The History of Design in Table Lamps - 1. Thomas Edison to Art Nouveau

From the birth of art nouveau all the way through to postmodernism, our new blog series shows how the humble domestic table lamp holds the secret to understanding the entire history of design….

Did you know that you can discover virtually everything you need to know about the history of design just by looking very carefully at your nearest table lamp? We tend to take for granted the appliances we have in our homes, in all their varied shapes and sizes and styles. But the way our stuff looks now, in the 21st century, is the result of many decades of developments in science, art and cultural thinking. Contemporary designs only really make sense in the context of all the designs that came before.


Contemporary table lamps like the Shilton or Holly are influenced by decades of design concepts.

What’s more, looking at the table lamps of the past is a perfect way to understand each of the major international design movements. After all, the table lamp is a perfect medium for a designer: it has a specific practical purpose and is useful to literally everyone. Yet is very flexible about how it fulfils that purpose – it can be made from a wide variety of materials and take all kinds of shapes. This series of blog posts takes us from the invention of the light bulb all the way to postmodernism, via early art nouveau masterpieces, modernism, art deco, pop art and more. But first…

...What is design anyway?

Sitting somewhere between art and craftsmanship, ‘design’ is not an easy thing to define. Human beings have been making useful, attractive objects since time immemorial - including lighting. Simple stone oil lamps emerged in the Neolithic era, and by the 7th century BC the Ancient Greeks were making elaborate decorative terracotta versions, with ornamentation extending far beyond the lamp's practical purpose.


Ancient Roman Terracotta oil lamp decorated with a stylised cockerel, from the 4th century AD. Image credit.

But even though we often must delve deep into the past to understand particular design movements, most histories of ‘design’ as a concept in itself start relatively recently, with the emergence of mechanised industry.

The birth of design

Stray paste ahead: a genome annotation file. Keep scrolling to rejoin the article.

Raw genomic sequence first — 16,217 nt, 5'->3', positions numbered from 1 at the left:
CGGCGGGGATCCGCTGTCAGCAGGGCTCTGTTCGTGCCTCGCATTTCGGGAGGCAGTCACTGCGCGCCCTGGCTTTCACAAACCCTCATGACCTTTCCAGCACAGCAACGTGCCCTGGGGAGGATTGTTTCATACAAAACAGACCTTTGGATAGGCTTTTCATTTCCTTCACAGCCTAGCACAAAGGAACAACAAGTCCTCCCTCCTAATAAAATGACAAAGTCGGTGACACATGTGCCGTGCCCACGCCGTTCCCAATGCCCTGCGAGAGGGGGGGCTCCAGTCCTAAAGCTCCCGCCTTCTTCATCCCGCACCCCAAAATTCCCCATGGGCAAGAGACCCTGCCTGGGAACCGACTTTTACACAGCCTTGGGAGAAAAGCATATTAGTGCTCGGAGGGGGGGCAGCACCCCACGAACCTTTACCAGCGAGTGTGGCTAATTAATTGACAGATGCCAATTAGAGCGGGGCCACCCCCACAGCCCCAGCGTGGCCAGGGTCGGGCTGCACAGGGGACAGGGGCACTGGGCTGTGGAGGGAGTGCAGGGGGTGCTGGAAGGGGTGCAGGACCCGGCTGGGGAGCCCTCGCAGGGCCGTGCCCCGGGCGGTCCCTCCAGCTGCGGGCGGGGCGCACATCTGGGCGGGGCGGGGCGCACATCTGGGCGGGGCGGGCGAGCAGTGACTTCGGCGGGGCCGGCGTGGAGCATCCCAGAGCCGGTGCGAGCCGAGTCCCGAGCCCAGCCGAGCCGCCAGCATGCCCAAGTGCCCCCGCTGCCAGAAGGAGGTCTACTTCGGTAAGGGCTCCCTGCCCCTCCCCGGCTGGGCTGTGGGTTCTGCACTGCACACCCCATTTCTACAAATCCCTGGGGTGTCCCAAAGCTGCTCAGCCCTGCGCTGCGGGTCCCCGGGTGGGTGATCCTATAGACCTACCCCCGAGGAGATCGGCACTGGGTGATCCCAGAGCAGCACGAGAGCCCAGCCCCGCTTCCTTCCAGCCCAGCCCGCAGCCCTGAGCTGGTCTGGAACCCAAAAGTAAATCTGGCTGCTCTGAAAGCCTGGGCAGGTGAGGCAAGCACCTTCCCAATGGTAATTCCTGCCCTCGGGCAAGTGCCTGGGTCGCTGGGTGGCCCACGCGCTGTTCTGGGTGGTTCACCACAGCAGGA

The industrial revolution began in Britain and spread around the world in the late 18th and early 19th century. Before it, the person who conceived a product and the person who physically made it were usually one and the same. Whether a terracotta oil lamp, a simple Shaker chair or an intricate Swiss watch, the item was drafted and finished by a craftsman. But the shift from hand production methods to the machine-based factory system severed the link between the ‘planner’ of a product and the actual maker of it. This increasing division of labour led to the need for a new profession: the specialist industrial designer, whose job was to draft products that could be made efficiently by machines in mass quantities.

The first design movements

In the middle of the 19th century industrial mass production was supplying goods to a western European middle class – or bourgeoisie – whose taste was formed by a Protestant ethic. They favoured unpretentious patterns and readymade wooden cabinets and chairs that could be bought 'off-the-shelf' but fitted together in harmonious arrangements because of their simplicity. During this time the business of ‘design’ was largely that of making things as simple as possible for machines to make. But as the century wore on, advances in technology meant that ever more complex items could be produced cheaply by machine tools. A fashion for very ornate decoration emerged – and soon there was barely a mirror or a chair in a Victorian middle-class home that wasn’t covered in neo-Baroque or neo-Gothic decorations.